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Announcing TIGR's Arabidopsis Database for EST Assemblies

Steve Rounsley rounsley at TIGR.ORG
Tue Mar 12 17:18:38 EST 1996

To all Arabidopsis researchers,

I am pleased to announce the first full release of TIGR's Arabidopsis
database which is available on the WWW at the following URL:


The database contains the same Arabidopsis EST sequences available at dbEST
and at the University of Minnesota, but in a slightly different form.  We
have grouped overlapping EST sequences into contigs, or 'assemblies'.
These assemblies can generally be thought of as containing ESTs that are
derived from the same gene, and therefore help reduce redundancy in the
data.  For instance of the nearly 24,000 sequences in this release of the
database, 15,200 were part of only 3,764 assemblies.  The remaining 8,700
sequences did not group together.

The database contains both individual ESTs and the consensus sequences of
each assembly along with details of which ESTs are contained within the
assembly.  Each consensus sequence has been searched against the public
databases and the most significant match used to assign a putative

Searching of TIGR's database can be performed in three ways.
 - The putative identifications can be queried in a plain text search.
 - The sequences of ESTs and assemblies can be searched with either a
nucleotide or amino acid query.
 - The details of a given EST can be retrieved using its accession number.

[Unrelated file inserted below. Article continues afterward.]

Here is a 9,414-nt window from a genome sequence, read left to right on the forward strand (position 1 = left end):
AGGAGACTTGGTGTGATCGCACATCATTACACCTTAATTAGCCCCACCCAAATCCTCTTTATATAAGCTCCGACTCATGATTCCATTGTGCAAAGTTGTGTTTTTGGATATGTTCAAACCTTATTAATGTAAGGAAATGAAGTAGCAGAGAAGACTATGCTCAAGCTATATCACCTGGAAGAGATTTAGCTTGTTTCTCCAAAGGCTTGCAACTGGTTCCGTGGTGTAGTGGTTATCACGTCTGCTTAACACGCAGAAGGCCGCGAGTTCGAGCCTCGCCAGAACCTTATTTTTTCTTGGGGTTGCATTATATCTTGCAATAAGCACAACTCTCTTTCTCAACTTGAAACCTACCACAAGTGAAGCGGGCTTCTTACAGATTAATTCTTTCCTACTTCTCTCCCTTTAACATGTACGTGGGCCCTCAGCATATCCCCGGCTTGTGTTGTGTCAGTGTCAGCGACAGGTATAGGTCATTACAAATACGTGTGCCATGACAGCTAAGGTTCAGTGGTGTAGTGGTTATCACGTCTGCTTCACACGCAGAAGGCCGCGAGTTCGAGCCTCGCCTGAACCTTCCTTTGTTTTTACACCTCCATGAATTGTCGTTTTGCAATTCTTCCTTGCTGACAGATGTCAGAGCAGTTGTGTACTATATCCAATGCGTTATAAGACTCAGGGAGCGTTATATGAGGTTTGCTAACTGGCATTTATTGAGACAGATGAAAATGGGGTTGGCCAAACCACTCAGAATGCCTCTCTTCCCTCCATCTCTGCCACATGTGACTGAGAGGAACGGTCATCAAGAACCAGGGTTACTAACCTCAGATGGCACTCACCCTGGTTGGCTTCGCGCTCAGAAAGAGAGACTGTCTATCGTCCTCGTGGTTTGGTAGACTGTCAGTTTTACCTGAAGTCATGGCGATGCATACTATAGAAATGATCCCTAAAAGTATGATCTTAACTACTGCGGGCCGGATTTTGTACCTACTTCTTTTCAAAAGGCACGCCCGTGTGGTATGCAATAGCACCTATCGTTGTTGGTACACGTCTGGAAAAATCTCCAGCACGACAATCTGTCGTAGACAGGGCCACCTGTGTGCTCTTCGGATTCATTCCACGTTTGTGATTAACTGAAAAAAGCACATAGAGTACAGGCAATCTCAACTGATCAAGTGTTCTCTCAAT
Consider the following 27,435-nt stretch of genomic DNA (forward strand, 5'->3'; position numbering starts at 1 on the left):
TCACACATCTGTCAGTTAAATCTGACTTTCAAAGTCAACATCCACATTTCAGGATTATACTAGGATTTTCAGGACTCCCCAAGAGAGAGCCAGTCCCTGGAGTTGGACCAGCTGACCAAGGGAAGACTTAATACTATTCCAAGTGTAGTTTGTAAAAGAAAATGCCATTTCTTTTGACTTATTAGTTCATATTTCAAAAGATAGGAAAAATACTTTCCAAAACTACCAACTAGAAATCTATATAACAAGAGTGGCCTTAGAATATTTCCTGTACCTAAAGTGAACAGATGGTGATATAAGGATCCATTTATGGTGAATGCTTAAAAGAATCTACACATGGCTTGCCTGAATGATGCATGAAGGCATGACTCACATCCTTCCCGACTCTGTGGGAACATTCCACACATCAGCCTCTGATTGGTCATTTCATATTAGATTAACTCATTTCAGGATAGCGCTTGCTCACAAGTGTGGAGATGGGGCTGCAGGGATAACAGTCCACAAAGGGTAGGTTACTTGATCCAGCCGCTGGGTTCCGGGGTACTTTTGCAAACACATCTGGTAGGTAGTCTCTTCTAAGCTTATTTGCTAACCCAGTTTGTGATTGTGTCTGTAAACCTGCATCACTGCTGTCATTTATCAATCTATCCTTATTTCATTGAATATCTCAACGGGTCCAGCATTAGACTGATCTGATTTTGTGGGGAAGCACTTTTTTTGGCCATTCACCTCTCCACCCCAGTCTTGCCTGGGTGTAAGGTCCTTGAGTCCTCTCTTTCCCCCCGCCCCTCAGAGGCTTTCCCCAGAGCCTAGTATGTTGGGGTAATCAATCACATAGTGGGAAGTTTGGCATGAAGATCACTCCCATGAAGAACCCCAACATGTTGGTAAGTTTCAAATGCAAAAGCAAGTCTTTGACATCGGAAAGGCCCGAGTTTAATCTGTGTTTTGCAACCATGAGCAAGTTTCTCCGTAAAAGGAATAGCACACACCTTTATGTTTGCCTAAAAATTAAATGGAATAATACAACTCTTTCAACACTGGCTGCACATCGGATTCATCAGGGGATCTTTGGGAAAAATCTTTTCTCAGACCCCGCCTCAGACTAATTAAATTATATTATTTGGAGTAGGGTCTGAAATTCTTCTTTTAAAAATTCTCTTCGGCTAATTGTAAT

The information in our database is designed to complement other resources
available on the WWW, and we are working to ensure interconnectivity
between the Arabidopsis cDNA database at the University of Minnesota, and
the Stock Center at Ohio State University.  For each sequence, links are
available to the Genbank record, and to the wealth of information available
at the University of Minnesota.  Hopefully the information available in
TIGR's database in combination with the already existing resources will
enable researchers to get the most out of the valuable EST data that has
been produced by Tom Newman and others.

For any users who have been using the database prior to today, the main
difference you will notice is that putative identifications have now been
assigned to all assemblies that have significant matches. Previously, all
the sequences were present, but many were still nameless as they had not
been searched against the databases.

If you have any questions regarding our database, please feel free to
contact us at  at at tigr.org

Steve Rounsley
The Institute for Genomic Research
9712 Medical Center Drive
Rockville, MD  20850

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